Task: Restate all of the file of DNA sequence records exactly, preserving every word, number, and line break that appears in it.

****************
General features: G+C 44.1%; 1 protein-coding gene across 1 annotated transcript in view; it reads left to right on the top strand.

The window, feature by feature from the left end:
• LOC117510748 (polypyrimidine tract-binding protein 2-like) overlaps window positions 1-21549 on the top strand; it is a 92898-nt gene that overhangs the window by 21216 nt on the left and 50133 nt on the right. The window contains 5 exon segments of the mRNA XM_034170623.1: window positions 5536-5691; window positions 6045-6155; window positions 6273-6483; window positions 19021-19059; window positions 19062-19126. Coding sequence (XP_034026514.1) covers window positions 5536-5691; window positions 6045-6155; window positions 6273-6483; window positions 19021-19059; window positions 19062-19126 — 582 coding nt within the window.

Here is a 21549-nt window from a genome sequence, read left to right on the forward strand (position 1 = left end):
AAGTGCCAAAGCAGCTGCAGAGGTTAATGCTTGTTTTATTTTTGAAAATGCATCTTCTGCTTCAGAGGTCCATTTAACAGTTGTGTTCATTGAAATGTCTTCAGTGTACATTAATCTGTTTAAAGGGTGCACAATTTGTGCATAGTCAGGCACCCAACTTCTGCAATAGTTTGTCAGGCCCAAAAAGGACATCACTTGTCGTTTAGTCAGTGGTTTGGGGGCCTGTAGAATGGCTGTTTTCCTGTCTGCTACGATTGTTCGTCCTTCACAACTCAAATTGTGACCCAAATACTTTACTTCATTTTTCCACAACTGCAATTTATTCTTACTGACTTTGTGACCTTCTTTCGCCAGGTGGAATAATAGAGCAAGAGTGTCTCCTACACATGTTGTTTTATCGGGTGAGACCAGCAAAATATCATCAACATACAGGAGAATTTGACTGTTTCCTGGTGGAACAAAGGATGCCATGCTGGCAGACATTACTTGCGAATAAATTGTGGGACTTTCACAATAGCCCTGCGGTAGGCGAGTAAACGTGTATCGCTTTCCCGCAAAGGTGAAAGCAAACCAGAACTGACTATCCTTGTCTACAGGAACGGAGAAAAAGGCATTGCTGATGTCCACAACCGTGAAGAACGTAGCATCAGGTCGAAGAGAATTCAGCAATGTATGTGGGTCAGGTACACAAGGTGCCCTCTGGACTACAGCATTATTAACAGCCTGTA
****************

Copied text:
General features: G+C 44.1%; 1 protein-coding gene across 1 annotated transcript in view; it reads left to right on the top strand.

The window, feature by feature from the left end:
• LOC117510748 (polypyrimidine tract-binding protein 2-like) overlaps window positions 1-21549 on the top strand; it is a 92898-nt gene that overhangs the window by 21216 nt on the left and 50133 nt on the right. The window contains 5 exon segments of the mRNA XM_034170623.1: window positions 5536-5691; window positions 6045-6155; window positions 6273-6483; window positions 19021-19059; window positions 19062-19126. Coding sequence (XP_034026514.1) covers window positions 5536-5691; window positions 6045-6155; window positions 6273-6483; window positions 19021-19059; window positions 19062-19126 — 582 coding nt within the window.

Here is a 21549-nt window from a genome sequence, read left to right on the forward strand (position 1 = left end):
AAGTGCCAAAGCAGCTGCAGAGGTTAATGCTTGTTTTATTTTTGAAAATGCATCTTCTGCTTCAGAGGTCCATTTAACAGTTGTGTTCATTGAAATGTCTTCAGTGTACATTAATCTGTTTAAAGGGTGCACAATTTGTGCATAGTCAGGCACCCAACTTCTGCAATAGTTTGTCAGGCCCAAAAAGGACATCACTTGTCGTTTAGTCAGTGGTTTGGGGGCCTGTAGAATGGCTGTTTTCCTGTCTGCTACGATTGTTCGTCCTTCACAACTCAAATTGTGACCCAAATACTTTACTTCATTTTTCCACAACTGCAATTTATTCTTACTGACTTTGTGACCTTCTTTCGCCAGGTGGAATAATAGAGCAAGAGTGTCTCCTACACATGTTGTTTTATCGGGTGAGACCAGCAAAATATCATCAACATACAGGAGAATTTGACTGTTTCCTGGTGGAACAAAGGATGCCATGCTGGCAGACATTACTTGCGAATAAATTGTGGGACTTTCACAATAGCCCTGCGGTAGGCGAGTAAACGTGTATCGCTTTCCCGCAAAGGTGAAAGCAAACCAGAACTGACTATCCTTGTCTACAGGAACGGAGAAAAAGGCATTGCTGATGTCCACAACCGTGAAGAACGTAGCATCAGGTCGAAGAGAATTCAGCAATGTATGTGGGTCAGGTACACAAGGTGCCCTCTGGACTACAGCATTATTAACAGCCTGTA